New Windsor council's tie-breaking decision displeases state delegate

Elliott wants law passed to allow runoff election

May 25, 1999|By Anne Haddad | Anne Haddad,SUN STAFF

Since last week, visitors to Del. Donald B. Elliott's pharmacy have been asking him what he thought of the New Windsor Town Council's decision to break a tie in the recent election by appointing a councilman rather than allow voters to decide the winner in a runoff.

He thinks it's wrong, he said, even if it turns out to be legal.

If the council's decision Wednesday is legal, he wants to have the General Assembly draft a law that would allow a municipality to have a runoff election to break a tie.

"It was just a surprise to me it was resolved in this manner," said Elliott, who lives in New Windsor and has a pharmacy four miles away in Union Bridge. "I'm concerned that no matter whose side you were on, whomever you favored as a candidate here, the resolution of this election was grossly unfair."

The May 11 election in New Windsor produced clear winners for two of the three council seats that were open. But two men, incumbent Paul Garver and challenger Samuel Pierce, tied for third place with 178 votes each.

It was a first for the 155-year-old town, and officials scrambled to hold a late-night meeting Wednesday to hear from lawyers about how to resolve the tie.

The town charter did not address a tie, and it was unclear whether the town needed a runoff election or the council should appoint someone, the way it would to fill another vacancy.

Mayor Jack A. Gullo Jr. called upon municipal law expert Neal M. Janey of Baltimore and Annapolis city attorney Paul Goetzke to attend the meeting and render opinions. Janey, Goetzke, New Windsor town attorney Marker Lovell and assistant town attorney Michelle Ostrander reached the same conclusion.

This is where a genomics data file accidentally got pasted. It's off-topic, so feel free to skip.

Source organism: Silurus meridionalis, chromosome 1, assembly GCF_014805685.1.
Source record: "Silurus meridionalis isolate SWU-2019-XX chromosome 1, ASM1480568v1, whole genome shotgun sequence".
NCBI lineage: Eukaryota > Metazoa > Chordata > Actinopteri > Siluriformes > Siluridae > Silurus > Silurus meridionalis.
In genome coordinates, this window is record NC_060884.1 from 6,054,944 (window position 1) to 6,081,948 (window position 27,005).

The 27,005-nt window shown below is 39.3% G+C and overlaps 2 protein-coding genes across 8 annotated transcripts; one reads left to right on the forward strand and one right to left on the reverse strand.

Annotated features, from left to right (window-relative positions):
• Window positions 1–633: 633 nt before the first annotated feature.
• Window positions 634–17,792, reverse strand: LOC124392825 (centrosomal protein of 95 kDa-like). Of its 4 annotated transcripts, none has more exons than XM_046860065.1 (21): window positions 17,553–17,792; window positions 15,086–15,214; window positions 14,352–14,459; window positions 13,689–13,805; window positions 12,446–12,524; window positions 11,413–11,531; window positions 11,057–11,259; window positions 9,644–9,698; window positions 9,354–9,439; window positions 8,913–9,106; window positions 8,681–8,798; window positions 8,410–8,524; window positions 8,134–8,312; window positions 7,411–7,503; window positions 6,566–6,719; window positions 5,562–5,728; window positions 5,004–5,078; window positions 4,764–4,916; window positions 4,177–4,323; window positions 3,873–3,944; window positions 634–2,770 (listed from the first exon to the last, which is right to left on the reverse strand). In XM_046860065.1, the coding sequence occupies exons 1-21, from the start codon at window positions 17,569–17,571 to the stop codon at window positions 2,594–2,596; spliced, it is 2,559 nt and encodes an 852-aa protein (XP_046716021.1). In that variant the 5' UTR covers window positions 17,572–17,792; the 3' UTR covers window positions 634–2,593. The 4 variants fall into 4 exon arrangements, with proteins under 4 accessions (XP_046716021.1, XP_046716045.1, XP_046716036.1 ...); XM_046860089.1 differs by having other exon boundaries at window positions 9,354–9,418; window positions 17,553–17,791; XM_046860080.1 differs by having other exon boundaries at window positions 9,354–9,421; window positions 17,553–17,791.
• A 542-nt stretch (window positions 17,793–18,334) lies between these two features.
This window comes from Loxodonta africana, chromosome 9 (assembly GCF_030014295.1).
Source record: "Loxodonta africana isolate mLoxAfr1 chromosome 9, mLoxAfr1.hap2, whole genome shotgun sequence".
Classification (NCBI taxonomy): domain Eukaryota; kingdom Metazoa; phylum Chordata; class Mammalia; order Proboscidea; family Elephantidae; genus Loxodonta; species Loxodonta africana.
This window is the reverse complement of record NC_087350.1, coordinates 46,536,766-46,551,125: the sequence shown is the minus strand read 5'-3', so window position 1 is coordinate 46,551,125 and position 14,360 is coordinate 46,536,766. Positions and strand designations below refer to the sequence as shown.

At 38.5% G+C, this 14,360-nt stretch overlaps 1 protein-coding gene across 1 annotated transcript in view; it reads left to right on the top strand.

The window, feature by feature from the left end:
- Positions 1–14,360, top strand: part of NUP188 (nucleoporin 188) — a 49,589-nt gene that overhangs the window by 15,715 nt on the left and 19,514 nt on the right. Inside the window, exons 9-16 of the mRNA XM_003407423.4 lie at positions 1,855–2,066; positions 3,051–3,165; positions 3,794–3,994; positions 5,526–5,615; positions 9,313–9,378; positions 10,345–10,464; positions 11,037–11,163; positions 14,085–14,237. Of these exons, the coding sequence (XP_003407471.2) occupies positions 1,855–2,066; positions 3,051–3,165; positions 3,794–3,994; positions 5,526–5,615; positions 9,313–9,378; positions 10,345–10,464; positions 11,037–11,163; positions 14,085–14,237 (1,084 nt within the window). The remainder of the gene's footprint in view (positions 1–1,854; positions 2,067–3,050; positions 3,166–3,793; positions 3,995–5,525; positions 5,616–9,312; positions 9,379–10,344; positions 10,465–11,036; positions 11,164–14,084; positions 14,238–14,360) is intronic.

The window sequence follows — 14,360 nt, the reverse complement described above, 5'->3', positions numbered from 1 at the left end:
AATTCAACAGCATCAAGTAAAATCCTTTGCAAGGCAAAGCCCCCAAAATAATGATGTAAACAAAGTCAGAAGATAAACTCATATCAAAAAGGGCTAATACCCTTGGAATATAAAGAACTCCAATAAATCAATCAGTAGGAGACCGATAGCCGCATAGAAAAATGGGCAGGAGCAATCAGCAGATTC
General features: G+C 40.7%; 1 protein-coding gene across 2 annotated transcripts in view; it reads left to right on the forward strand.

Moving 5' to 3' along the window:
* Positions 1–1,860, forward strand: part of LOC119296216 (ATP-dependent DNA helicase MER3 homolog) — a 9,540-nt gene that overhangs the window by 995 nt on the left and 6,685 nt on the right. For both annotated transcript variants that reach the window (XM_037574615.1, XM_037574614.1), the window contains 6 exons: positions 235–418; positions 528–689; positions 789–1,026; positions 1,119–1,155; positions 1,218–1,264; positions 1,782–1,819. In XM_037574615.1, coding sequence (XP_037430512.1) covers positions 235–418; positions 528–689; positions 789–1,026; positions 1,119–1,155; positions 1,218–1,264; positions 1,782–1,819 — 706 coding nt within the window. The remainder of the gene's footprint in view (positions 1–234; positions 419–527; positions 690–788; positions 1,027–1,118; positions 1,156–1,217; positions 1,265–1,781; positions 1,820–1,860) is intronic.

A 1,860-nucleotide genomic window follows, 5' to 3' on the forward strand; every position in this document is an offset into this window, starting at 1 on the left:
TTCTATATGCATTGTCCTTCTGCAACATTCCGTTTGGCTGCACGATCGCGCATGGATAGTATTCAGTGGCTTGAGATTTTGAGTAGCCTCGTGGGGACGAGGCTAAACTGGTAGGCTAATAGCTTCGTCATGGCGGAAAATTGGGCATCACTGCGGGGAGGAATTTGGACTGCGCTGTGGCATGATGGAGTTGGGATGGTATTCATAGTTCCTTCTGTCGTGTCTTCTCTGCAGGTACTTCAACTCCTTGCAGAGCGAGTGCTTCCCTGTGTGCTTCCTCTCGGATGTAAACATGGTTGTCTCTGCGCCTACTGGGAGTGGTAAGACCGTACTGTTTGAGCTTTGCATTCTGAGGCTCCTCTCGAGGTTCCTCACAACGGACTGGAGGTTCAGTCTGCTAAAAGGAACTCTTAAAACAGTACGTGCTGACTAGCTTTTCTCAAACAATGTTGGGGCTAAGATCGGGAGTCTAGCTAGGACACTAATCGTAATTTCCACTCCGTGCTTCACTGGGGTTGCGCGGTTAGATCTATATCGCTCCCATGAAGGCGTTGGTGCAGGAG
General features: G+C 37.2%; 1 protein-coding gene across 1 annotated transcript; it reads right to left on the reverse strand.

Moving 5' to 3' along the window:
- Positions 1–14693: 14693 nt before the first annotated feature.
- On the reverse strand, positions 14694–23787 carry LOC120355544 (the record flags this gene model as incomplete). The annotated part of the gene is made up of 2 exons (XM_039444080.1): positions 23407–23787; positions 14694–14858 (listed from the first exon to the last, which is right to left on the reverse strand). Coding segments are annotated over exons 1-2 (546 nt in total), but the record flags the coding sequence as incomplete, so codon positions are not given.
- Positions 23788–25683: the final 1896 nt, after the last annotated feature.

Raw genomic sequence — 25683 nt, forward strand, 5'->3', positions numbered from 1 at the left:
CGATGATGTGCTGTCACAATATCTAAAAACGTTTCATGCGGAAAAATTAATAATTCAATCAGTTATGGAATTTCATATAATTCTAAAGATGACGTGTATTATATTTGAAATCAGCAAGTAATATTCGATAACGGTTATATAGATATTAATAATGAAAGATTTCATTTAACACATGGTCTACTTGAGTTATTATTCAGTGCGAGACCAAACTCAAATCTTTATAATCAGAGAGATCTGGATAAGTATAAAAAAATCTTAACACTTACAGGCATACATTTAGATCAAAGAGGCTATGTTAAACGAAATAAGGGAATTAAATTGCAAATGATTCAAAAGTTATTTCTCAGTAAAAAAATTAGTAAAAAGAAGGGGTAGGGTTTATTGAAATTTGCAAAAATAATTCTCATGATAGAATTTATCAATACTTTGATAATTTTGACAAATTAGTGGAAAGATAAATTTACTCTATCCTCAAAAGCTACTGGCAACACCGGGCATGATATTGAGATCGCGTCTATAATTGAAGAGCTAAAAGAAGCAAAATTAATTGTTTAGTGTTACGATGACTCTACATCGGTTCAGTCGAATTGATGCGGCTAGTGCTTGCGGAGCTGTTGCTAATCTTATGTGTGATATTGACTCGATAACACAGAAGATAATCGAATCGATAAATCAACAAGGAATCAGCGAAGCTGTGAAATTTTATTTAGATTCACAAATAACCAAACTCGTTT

They said case law dating to 1911 said that in the event of a tie, no one is elected and the position is vacant. The New Windsor charter says that in the case of a vacancy, the council appoints someone to fill it.

Three members of the council accepted the advice, but Councilman Neal Roop voted against appointing someone, saying that he believed the language on vacancy was meant to address an official's death or move from town.

The council voted 3-1 to appoint Garver, the incumbent.

Elliott noted that two of those three council members ran in that same election, as a team with Garver.

"I do believe that a number of people who voted for [Pierce] feel disenfranchised by what happened," Elliott said.

"I still question whether this was the only option that could have been taken to address the situation," he said. "If there's no other option, the only answer to that is to put into statute how it should be done."

Janey, at the meeting, told town officials that if Maryland had a law specifying that towns can have a runoff election in the case of a tie, the town could have done so, regardless of whether it was in the charter. Most other states do have such a law, Janey said.

But Maryland doesn't. The state constitution addresses ties, and says they should be resolved by a runoff, but it applies only to state races, not to municipalities, said lawyers and staff for the Maryland Municipal League.

Elliott said he plans to research the matter.

Elliott has lived in New Windsor for more than 30 years and had a pharmacy in that town about 20 years before selling it and moving his business to Union Bridge. As a delegate, he has tried not to meddle in town politics, he said.

"I've tried to stay apart from the town [officials] and let them do their thing," Elliott said. "For the most part, they do a good job. But I do have a problem with what happened here."

Pub Date: 5/25/99

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